A potential cure for SIOD
Shriya’s parents were offered a stem cell transplant (also called a bone marrow transplant) in 2016 at another hospital, but at that time the odds of success, a mere 20%, were not worth the risk. By 2019, doctors at Stanford Children’s Health were investigating a much better option: a potential cure for their daughter’s rare disease.
“Before we came to Stanford, all we could do was dream about a real treatment for Shriya. Stanford offered something that we never imagined would be possible, and it’s totally a dream come true,” Shyam says.
Stanford Children’s Health’s treatment for SIOD is a two-transplant approach that potentially eliminates the risk of rejection that comes with kidney transplants—and the anti-rejection drugs that accompany them. The game changer is the use of haploidentical stem cell transplant, which provides a child with a new immune system, followed by a kidney transplant from the same donor, usually a parent. Having one donor for both transplants dramatically lowers the risk of kidney rejection and the need for long-term immunosuppression.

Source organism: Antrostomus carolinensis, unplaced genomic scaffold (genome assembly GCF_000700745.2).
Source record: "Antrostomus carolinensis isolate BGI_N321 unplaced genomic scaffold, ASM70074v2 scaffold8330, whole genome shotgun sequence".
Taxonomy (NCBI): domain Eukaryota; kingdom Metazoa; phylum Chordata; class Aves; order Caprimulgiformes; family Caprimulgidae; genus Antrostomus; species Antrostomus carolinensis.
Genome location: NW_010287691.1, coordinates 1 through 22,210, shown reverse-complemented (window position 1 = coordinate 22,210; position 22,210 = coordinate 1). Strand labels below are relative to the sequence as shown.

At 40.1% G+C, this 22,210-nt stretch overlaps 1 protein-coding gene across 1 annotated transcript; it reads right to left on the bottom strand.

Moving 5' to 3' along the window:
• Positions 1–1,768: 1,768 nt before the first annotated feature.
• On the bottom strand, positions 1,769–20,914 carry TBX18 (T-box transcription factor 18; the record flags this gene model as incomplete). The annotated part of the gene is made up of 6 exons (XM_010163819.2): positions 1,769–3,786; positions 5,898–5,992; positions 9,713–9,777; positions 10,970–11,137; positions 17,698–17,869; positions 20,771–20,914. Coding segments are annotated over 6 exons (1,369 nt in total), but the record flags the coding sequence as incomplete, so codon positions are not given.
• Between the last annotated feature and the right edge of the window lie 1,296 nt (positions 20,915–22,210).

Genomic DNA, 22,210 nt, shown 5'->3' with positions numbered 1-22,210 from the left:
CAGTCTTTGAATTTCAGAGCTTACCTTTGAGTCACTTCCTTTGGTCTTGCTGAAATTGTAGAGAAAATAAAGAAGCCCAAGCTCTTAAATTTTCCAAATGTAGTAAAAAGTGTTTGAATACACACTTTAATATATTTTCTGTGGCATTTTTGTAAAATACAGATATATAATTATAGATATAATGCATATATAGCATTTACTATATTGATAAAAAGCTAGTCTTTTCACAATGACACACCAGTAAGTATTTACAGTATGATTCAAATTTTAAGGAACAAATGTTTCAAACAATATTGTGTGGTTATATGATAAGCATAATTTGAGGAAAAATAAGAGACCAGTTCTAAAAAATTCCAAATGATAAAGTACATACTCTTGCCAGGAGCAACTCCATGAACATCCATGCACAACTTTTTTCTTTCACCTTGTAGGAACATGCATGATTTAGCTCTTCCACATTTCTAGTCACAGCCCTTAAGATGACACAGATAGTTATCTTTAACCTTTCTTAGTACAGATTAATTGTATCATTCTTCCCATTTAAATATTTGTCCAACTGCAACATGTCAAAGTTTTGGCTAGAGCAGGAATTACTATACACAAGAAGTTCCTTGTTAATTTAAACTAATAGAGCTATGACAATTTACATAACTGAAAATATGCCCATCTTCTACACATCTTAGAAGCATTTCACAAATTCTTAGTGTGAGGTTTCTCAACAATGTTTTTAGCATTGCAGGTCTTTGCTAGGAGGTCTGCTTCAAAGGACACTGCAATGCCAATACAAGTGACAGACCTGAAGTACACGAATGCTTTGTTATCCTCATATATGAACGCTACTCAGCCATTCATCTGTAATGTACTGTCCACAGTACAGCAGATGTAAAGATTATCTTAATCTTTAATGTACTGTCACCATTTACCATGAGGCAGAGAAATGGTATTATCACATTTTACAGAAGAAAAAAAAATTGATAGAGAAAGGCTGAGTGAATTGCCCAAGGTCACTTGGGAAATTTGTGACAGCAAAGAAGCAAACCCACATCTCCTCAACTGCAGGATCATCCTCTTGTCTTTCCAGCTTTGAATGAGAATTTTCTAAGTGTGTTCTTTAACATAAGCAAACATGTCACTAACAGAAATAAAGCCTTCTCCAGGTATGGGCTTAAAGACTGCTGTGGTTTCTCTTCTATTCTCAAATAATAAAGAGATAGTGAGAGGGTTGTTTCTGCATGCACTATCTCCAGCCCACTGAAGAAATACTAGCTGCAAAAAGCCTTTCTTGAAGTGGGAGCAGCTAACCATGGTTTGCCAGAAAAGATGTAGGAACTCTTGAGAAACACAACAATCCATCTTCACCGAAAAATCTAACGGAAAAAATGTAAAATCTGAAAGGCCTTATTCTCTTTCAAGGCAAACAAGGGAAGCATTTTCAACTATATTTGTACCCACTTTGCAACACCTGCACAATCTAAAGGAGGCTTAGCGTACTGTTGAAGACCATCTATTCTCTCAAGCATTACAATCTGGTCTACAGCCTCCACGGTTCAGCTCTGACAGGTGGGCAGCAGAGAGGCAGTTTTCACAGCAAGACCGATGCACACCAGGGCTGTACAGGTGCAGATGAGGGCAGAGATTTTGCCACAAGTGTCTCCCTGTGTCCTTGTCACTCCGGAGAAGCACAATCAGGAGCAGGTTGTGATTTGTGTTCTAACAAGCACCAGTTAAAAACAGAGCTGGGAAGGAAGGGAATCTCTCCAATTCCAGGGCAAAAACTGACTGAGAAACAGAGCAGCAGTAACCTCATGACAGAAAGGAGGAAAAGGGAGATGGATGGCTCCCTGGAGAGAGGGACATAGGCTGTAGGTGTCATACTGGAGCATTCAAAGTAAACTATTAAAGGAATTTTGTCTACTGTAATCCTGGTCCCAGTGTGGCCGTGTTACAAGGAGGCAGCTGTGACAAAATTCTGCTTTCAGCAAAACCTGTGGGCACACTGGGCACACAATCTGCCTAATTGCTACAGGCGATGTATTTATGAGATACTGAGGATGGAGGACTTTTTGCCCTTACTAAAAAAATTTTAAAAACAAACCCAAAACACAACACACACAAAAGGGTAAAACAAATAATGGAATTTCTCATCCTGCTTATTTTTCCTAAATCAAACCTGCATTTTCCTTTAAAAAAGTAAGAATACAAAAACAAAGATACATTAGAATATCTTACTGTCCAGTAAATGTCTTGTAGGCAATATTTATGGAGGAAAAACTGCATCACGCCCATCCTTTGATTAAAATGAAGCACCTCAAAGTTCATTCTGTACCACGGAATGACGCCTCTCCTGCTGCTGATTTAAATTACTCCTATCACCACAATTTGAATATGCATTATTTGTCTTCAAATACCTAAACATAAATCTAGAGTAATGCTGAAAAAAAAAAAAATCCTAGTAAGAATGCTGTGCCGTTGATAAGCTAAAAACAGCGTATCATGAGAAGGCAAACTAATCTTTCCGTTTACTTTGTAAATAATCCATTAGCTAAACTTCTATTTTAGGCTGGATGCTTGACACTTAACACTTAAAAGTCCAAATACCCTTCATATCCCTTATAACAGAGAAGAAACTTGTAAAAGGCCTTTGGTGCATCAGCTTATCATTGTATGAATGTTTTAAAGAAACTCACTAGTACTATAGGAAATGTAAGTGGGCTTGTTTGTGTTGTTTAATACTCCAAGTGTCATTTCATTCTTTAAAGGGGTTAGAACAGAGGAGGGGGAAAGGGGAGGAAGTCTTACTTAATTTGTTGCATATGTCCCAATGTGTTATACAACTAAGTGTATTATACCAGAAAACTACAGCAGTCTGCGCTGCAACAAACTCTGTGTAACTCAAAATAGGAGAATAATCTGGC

“With haploidentical stem cell transplants, we expand options for children who don’t have a fully matched donor by using a partially matched donor,” Dr. Bertaina says.
To make graft-versus-host disease (GvHD) even less likely, Dr. Bertaina—the worldwide pioneer and foremost expert in alpha/beta T-cell depleted haploidentical stem cell transplantation—selectively eliminates the immune system’s cells (alpha/beta T cells) from the donor stem cells. She has been using this technique regularly to treat children with cancers and blood diseases, so applying it to SIOD patients was a new venture. Stanford Children’s Health has treated three SIOD patients with this method so far—Shriya and the Davenport siblings.